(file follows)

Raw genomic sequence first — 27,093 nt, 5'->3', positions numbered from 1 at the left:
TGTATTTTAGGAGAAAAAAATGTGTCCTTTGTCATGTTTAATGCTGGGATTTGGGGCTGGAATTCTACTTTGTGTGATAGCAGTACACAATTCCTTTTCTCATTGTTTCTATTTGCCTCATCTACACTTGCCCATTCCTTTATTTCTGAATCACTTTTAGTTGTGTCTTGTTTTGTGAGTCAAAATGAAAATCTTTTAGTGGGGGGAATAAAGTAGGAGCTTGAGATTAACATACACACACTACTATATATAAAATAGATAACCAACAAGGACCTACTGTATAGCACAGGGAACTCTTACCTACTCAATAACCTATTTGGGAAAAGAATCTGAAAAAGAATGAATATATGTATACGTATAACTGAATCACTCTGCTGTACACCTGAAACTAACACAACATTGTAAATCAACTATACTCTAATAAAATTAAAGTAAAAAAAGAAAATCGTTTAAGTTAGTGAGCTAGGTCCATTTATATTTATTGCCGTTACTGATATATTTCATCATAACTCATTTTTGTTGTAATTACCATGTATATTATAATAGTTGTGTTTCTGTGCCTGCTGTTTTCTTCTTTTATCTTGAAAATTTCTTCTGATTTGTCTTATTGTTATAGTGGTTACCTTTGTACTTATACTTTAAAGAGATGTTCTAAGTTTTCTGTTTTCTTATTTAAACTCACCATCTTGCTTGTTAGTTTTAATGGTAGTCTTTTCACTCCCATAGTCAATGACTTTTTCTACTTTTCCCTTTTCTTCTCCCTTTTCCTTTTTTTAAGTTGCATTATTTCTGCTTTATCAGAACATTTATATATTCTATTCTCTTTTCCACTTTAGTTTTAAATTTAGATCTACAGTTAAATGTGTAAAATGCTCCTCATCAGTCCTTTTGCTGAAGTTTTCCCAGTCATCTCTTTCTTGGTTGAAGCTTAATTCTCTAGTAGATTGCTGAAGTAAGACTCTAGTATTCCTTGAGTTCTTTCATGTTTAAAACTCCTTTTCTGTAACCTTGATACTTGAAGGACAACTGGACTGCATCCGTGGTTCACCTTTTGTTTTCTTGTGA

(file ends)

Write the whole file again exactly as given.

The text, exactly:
Raw genomic sequence first — 27,093 nt, 5'->3', positions numbered from 1 at the left:
TGTATTTTAGGAGAAAAAAATGTGTCCTTTGTCATGTTTAATGCTGGGATTTGGGGCTGGAATTCTACTTTGTGTGATAGCAGTACACAATTCCTTTTCTCATTGTTTCTATTTGCCTCATCTACACTTGCCCATTCCTTTATTTCTGAATCACTTTTAGTTGTGTCTTGTTTTGTGAGTCAAAATGAAAATCTTTTAGTGGGGGGAATAAAGTAGGAGCTTGAGATTAACATACACACACTACTATATATAAAATAGATAACCAACAAGGACCTACTGTATAGCACAGGGAACTCTTACCTACTCAATAACCTATTTGGGAAAAGAATCTGAAAAAGAATGAATATATGTATACGTATAACTGAATCACTCTGCTGTACACCTGAAACTAACACAACATTGTAAATCAACTATACTCTAATAAAATTAAAGTAAAAAAAGAAAATCGTTTAAGTTAGTGAGCTAGGTCCATTTATATTTATTGCCGTTACTGATATATTTCATCATAACTCATTTTTGTTGTAATTACCATGTATATTATAATAGTTGTGTTTCTGTGCCTGCTGTTTTCTTCTTTTATCTTGAAAATTTCTTCTGATTTGTCTTATTGTTATAGTGGTTACCTTTGTACTTATACTTTAAAGAGATGTTCTAAGTTTTCTGTTTTCTTATTTAAACTCACCATCTTGCTTGTTAGTTTTAATGGTAGTCTTTTCACTCCCATAGTCAATGACTTTTTCTACTTTTCCCTTTTCTTCTCCCTTTTCCTTTTTTTAAGTTGCATTATTTCTGCTTTATCAGAACATTTATATATTCTATTCTCTTTTCCACTTTAGTTTTAAATTTAGATCTACAGTTAAATGTGTAAAATGCTCCTCATCAGTCCTTTTGCTGAAGTTTTCCCAGTCATCTCTTTCTTGGTTGAAGCTTAATTCTCTAGTAGATTGCTGAAGTAAGACTCTAGTATTCCTTGAGTTCTTTCATGTTTAAAACTCCTTTTCTGTAACCTTGATACTTGAAGGACAACTGGACTGCATCCGTGGTTCACCTTTTGTTTTCTTGTGA